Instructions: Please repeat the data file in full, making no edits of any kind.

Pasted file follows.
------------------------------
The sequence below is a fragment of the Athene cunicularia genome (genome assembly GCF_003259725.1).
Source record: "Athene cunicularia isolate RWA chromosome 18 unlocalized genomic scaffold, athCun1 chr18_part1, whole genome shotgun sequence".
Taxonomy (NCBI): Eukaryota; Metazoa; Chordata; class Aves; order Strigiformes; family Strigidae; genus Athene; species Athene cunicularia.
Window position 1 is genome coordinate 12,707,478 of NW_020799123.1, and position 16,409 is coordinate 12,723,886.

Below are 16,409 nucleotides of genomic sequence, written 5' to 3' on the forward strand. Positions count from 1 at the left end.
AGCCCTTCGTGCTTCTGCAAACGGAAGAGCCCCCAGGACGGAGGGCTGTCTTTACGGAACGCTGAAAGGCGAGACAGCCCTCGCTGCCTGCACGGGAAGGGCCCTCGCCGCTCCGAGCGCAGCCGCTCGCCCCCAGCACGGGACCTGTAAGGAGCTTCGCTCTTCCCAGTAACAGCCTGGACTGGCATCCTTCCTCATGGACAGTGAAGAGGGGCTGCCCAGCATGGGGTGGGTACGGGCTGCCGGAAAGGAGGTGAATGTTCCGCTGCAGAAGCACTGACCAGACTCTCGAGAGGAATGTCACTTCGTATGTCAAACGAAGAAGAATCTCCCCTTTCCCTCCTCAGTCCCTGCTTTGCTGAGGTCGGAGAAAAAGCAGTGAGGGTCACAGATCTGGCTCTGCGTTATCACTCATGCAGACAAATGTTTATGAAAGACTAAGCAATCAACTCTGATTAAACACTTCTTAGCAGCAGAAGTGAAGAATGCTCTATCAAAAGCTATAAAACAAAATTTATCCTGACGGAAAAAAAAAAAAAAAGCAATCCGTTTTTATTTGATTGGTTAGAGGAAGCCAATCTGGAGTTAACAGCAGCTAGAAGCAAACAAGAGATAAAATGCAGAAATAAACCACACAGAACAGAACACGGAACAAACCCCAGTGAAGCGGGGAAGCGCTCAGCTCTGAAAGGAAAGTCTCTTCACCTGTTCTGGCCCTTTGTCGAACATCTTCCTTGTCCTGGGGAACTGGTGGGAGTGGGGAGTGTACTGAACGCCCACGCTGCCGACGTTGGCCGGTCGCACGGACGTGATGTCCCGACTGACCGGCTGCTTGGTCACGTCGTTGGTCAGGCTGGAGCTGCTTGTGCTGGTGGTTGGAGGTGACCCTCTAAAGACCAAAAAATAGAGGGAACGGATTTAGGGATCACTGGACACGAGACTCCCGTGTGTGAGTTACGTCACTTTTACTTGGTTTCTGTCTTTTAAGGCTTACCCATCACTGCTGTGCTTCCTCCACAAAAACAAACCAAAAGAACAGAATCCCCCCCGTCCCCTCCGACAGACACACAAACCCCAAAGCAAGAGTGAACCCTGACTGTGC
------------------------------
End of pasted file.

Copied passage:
The sequence below is a fragment of the Athene cunicularia genome (genome assembly GCF_003259725.1).
Source record: "Athene cunicularia isolate RWA chromosome 18 unlocalized genomic scaffold, athCun1 chr18_part1, whole genome shotgun sequence".
Taxonomy (NCBI): Eukaryota; Metazoa; Chordata; class Aves; order Strigiformes; family Strigidae; genus Athene; species Athene cunicularia.
Window position 1 is genome coordinate 12,707,478 of NW_020799123.1, and position 16,409 is coordinate 12,723,886.

Below are 16,409 nucleotides of genomic sequence, written 5' to 3' on the forward strand. Positions count from 1 at the left end.
AGCCCTTCGTGCTTCTGCAAACGGAAGAGCCCCCAGGACGGAGGGCTGTCTTTACGGAACGCTGAAAGGCGAGACAGCCCTCGCTGCCTGCACGGGAAGGGCCCTCGCCGCTCCGAGCGCAGCCGCTCGCCCCCAGCACGGGACCTGTAAGGAGCTTCGCTCTTCCCAGTAACAGCCTGGACTGGCATCCTTCCTCATGGACAGTGAAGAGGGGCTGCCCAGCATGGGGTGGGTACGGGCTGCCGGAAAGGAGGTGAATGTTCCGCTGCAGAAGCACTGACCAGACTCTCGAGAGGAATGTCACTTCGTATGTCAAACGAAGAAGAATCTCCCCTTTCCCTCCTCAGTCCCTGCTTTGCTGAGGTCGGAGAAAAAGCAGTGAGGGTCACAGATCTGGCTCTGCGTTATCACTCATGCAGACAAATGTTTATGAAAGACTAAGCAATCAACTCTGATTAAACACTTCTTAGCAGCAGAAGTGAAGAATGCTCTATCAAAAGCTATAAAACAAAATTTATCCTGACGGAAAAAAAAAAAAAAAGCAATCCGTTTTTATTTGATTGGTTAGAGGAAGCCAATCTGGAGTTAACAGCAGCTAGAAGCAAACAAGAGATAAAATGCAGAAATAAACCACACAGAACAGAACACGGAACAAACCCCAGTGAAGCGGGGAAGCGCTCAGCTCTGAAAGGAAAGTCTCTTCACCTGTTCTGGCCCTTTGTCGAACATCTTCCTTGTCCTGGGGAACTGGTGGGAGTGGGGAGTGTACTGAACGCCCACGCTGCCGACGTTGGCCGGTCGCACGGACGTGATGTCCCGACTGACCGGCTGCTTGGTCACGTCGTTGGTCAGGCTGGAGCTGCTTGTGCTGGTGGTTGGAGGTGACCCTCTAAAGACCAAAAAATAGAGGGAACGGATTTAGGGATCACTGGACACGAGACTCCCGTGTGTGAGTTACGTCACTTTTACTTGGTTTCTGTCTTTTAAGGCTTACCCATCACTGCTGTGCTTCCTCCACAAAAACAAACCAAAAGAACAGAATCCCCCCCGTCCCCTCCGACAGACACACAAACCCCAAAGCAAGAGTGAACCCTGACTGTGC